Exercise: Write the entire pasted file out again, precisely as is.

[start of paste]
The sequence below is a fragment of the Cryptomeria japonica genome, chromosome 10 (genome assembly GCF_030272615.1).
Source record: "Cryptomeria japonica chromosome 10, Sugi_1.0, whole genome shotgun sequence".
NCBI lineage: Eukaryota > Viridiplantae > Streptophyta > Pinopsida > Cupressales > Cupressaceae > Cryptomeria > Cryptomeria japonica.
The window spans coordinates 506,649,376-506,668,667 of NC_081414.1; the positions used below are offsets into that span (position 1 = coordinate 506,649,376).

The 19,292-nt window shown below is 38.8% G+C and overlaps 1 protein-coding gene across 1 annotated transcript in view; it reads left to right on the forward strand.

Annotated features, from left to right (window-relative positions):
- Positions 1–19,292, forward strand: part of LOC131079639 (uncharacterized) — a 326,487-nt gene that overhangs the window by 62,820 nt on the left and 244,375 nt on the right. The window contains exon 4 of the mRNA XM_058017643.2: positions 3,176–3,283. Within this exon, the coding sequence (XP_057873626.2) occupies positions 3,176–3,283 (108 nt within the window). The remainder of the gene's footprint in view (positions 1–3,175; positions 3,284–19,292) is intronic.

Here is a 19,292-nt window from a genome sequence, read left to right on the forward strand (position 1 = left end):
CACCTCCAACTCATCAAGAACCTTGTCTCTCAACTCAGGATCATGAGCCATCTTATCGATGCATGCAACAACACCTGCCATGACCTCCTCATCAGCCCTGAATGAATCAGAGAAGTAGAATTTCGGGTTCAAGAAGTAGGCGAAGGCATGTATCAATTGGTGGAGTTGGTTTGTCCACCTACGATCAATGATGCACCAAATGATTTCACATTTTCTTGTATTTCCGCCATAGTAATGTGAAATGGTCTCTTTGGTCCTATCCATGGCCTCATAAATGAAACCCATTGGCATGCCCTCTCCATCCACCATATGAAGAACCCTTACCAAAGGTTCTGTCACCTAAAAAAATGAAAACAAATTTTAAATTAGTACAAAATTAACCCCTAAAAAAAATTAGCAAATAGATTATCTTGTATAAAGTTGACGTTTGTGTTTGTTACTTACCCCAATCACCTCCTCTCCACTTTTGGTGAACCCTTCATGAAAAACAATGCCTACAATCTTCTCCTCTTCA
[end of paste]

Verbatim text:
The sequence below is a fragment of the Cryptomeria japonica genome, chromosome 10 (genome assembly GCF_030272615.1).
Source record: "Cryptomeria japonica chromosome 10, Sugi_1.0, whole genome shotgun sequence".
NCBI lineage: Eukaryota > Viridiplantae > Streptophyta > Pinopsida > Cupressales > Cupressaceae > Cryptomeria > Cryptomeria japonica.
The window spans coordinates 506,649,376-506,668,667 of NC_081414.1; the positions used below are offsets into that span (position 1 = coordinate 506,649,376).

The 19,292-nt window shown below is 38.8% G+C and overlaps 1 protein-coding gene across 1 annotated transcript in view; it reads left to right on the forward strand.

Annotated features, from left to right (window-relative positions):
- Positions 1–19,292, forward strand: part of LOC131079639 (uncharacterized) — a 326,487-nt gene that overhangs the window by 62,820 nt on the left and 244,375 nt on the right. The window contains exon 4 of the mRNA XM_058017643.2: positions 3,176–3,283. Within this exon, the coding sequence (XP_057873626.2) occupies positions 3,176–3,283 (108 nt within the window). The remainder of the gene's footprint in view (positions 1–3,175; positions 3,284–19,292) is intronic.

Here is a 19,292-nt window from a genome sequence, read left to right on the forward strand (position 1 = left end):
CACCTCCAACTCATCAAGAACCTTGTCTCTCAACTCAGGATCATGAGCCATCTTATCGATGCATGCAACAACACCTGCCATGACCTCCTCATCAGCCCTGAATGAATCAGAGAAGTAGAATTTCGGGTTCAAGAAGTAGGCGAAGGCATGTATCAATTGGTGGAGTTGGTTTGTCCACCTACGATCAATGATGCACCAAATGATTTCACATTTTCTTGTATTTCCGCCATAGTAATGTGAAATGGTCTCTTTGGTCCTATCCATGGCCTCATAAATGAAACCCATTGGCATGCCCTCTCCATCCACCATATGAAGAACCCTTACCAAAGGTTCTGTCACCTAAAAAAATGAAAACAAATTTTAAATTAGTACAAAATTAACCCCTAAAAAAAATTAGCAAATAGATTATCTTGTATAAAGTTGACGTTTGTGTTTGTTACTTACCCCAATCACCTCCTCTCCACTTTTGGTGAACCCTTCATGAAAAACAATGCCTACAATCTTCTCCTCTTCA